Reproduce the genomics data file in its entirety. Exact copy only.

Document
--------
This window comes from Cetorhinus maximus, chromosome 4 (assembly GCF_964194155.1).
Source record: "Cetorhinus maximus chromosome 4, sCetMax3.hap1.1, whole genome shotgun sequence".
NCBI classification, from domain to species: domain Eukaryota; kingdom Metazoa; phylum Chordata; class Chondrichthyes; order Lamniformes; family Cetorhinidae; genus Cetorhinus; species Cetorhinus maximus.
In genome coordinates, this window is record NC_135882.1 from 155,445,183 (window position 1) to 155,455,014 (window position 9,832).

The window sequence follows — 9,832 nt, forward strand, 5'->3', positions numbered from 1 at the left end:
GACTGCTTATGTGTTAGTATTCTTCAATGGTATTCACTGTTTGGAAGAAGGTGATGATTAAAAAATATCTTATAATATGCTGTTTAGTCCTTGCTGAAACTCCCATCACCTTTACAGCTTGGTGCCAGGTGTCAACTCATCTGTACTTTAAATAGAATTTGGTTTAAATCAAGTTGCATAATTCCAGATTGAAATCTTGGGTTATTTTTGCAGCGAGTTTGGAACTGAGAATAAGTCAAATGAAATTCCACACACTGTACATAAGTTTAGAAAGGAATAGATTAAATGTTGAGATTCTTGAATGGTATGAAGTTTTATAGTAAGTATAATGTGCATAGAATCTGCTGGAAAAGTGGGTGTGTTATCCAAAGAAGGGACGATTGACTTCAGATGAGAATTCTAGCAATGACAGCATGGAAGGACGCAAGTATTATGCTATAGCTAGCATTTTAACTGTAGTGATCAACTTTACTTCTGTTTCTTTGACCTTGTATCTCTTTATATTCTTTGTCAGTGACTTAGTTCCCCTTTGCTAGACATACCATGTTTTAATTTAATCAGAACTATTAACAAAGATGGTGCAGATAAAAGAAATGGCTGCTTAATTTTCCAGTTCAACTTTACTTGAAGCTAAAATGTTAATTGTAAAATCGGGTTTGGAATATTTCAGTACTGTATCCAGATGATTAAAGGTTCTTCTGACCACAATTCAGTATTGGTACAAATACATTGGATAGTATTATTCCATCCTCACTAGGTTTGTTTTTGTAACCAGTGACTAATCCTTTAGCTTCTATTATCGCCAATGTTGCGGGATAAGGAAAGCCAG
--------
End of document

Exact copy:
This window comes from Cetorhinus maximus, chromosome 4 (assembly GCF_964194155.1).
Source record: "Cetorhinus maximus chromosome 4, sCetMax3.hap1.1, whole genome shotgun sequence".
NCBI classification, from domain to species: domain Eukaryota; kingdom Metazoa; phylum Chordata; class Chondrichthyes; order Lamniformes; family Cetorhinidae; genus Cetorhinus; species Cetorhinus maximus.
In genome coordinates, this window is record NC_135882.1 from 155,445,183 (window position 1) to 155,455,014 (window position 9,832).

The window sequence follows — 9,832 nt, forward strand, 5'->3', positions numbered from 1 at the left end:
GACTGCTTATGTGTTAGTATTCTTCAATGGTATTCACTGTTTGGAAGAAGGTGATGATTAAAAAATATCTTATAATATGCTGTTTAGTCCTTGCTGAAACTCCCATCACCTTTACAGCTTGGTGCCAGGTGTCAACTCATCTGTACTTTAAATAGAATTTGGTTTAAATCAAGTTGCATAATTCCAGATTGAAATCTTGGGTTATTTTTGCAGCGAGTTTGGAACTGAGAATAAGTCAAATGAAATTCCACACACTGTACATAAGTTTAGAAAGGAATAGATTAAATGTTGAGATTCTTGAATGGTATGAAGTTTTATAGTAAGTATAATGTGCATAGAATCTGCTGGAAAAGTGGGTGTGTTATCCAAAGAAGGGACGATTGACTTCAGATGAGAATTCTAGCAATGACAGCATGGAAGGACGCAAGTATTATGCTATAGCTAGCATTTTAACTGTAGTGATCAACTTTACTTCTGTTTCTTTGACCTTGTATCTCTTTATATTCTTTGTCAGTGACTTAGTTCCCCTTTGCTAGACATACCATGTTTTAATTTAATCAGAACTATTAACAAAGATGGTGCAGATAAAAGAAATGGCTGCTTAATTTTCCAGTTCAACTTTACTTGAAGCTAAAATGTTAATTGTAAAATCGGGTTTGGAATATTTCAGTACTGTATCCAGATGATTAAAGGTTCTTCTGACCACAATTCAGTATTGGTACAAATACATTGGATAGTATTATTCCATCCTCACTAGGTTTGTTTTTGTAACCAGTGACTAATCCTTTAGCTTCTATTATCGCCAATGTTGCGGGATAAGGAAAGCCAG